Marathon Training Issue #9: Running for Charity — “Um, So How do I do that?”

Earlier this year I heard about the financial struggles faced by Womenspace, a domestic violence resource located in Eugene Oregon. Services provided by Womenspace include crisis intervention, advocacy, and education. The financial struggles forced Womenspace to close its walk-in advocacy program. When I heard this I wanted to help but was unsure how.

I began a fundraising drive with IR4C.COM. Through this platform you can make  tax deductible contributions Womenspace. I know for many people the economy is hard right now. But domestic violence does not go away in a bad economy. My guess is that it gets worse.

I was, and still am, raising money for Womenspace. I cashed out the first round of donations, which was $74… that went directly to Womenspace. When I ran the Eugene Half Marathon, I wore a Womenspace shirt to help promote them. I felt like I worked hard… but, how do I raise more money for this next marathon in Canby? If you have not heard of Fauja Singh, he has raised thousands of dollars for charity through his marathon runs.

Fauja Singh,

“His last [race] before complete retirement (he will continue jogging for leisure I am sure) will be the 10-K at the Hong Kong Marathon on 24 February,” Harmander Singh wrote in an e-mail to Runner’s World Newswire. “He is honoring a commitment and was invited to run again, being the highest charity fundraising individual last year (HKD $104,000).”–Runner’s World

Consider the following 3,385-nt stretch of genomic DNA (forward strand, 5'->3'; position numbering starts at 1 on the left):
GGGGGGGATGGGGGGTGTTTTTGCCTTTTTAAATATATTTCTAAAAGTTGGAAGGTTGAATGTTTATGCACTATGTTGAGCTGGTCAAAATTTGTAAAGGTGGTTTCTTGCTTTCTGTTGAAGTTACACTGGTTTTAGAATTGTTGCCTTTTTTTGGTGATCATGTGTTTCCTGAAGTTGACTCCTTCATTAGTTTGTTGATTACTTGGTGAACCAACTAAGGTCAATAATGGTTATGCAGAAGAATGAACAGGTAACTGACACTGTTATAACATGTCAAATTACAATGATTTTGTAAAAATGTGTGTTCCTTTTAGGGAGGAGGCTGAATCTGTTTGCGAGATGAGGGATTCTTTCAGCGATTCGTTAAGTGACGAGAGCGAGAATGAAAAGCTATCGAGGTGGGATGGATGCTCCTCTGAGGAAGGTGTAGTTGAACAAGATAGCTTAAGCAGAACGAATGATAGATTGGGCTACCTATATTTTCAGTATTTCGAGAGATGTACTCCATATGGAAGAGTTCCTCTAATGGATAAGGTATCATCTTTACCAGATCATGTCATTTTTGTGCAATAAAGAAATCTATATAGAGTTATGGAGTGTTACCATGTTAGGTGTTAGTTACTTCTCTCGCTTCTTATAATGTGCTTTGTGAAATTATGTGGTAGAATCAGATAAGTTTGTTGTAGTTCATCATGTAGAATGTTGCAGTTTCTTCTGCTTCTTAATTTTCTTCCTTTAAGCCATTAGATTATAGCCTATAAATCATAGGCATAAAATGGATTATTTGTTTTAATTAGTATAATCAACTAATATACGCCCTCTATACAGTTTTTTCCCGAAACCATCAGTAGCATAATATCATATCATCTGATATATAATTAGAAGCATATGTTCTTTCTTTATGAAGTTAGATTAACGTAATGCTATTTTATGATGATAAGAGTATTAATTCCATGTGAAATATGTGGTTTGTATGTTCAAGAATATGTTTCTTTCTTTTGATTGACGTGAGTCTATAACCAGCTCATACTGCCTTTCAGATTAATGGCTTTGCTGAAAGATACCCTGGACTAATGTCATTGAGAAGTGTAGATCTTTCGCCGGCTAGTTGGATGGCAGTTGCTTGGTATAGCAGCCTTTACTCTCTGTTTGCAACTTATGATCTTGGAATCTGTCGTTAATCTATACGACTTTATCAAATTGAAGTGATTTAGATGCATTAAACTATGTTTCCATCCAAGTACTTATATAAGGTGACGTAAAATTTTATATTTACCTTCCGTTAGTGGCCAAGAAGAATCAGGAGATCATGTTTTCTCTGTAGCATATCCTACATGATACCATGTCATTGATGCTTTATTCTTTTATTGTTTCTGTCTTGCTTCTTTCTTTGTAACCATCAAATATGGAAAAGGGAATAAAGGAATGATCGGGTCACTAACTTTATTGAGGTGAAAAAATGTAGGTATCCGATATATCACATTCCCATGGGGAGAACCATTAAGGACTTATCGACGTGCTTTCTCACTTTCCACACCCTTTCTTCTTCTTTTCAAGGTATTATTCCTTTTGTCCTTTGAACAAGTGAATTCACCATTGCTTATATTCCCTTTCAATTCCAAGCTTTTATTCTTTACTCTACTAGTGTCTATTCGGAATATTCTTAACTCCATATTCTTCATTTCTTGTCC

Granted, being 101 would be a great attention getter… but Womenspace needs money now, and I won’t 101 for over half a century.

So how do I raise $100s or $1000s for Womenspace considering I am not 101-years-old? Your comments, suggestions, and help are appreciated.

2 thoughts on “Marathon Training Issue #9: Running for Charity — “Um, So How do I do that?”

  1. You’re doing exactly the right thing as you are, I think. Keep at it! For me, who intended to donate, but didn’t, this means there’s still a chance. Also, you’ve built credibility which helps even more.

    A suggestion: tell a story of the shelter in your words. Your sincerity helps. One of my favorite bloggers, (The Fat Cyclist) also has a relatively recent article (last 3 months, I think) talking about how he went from just blogging about cycling to that PLUS fund-raising for cancer. One key that gave him credibility was his personal story. Hopefully, you don’t have a story as harrowing as his (his wife died of cancer), but your personal sincerity and whatever connection you have/feel helps, even if it’s a fancier version of, “I think of it and cry”.

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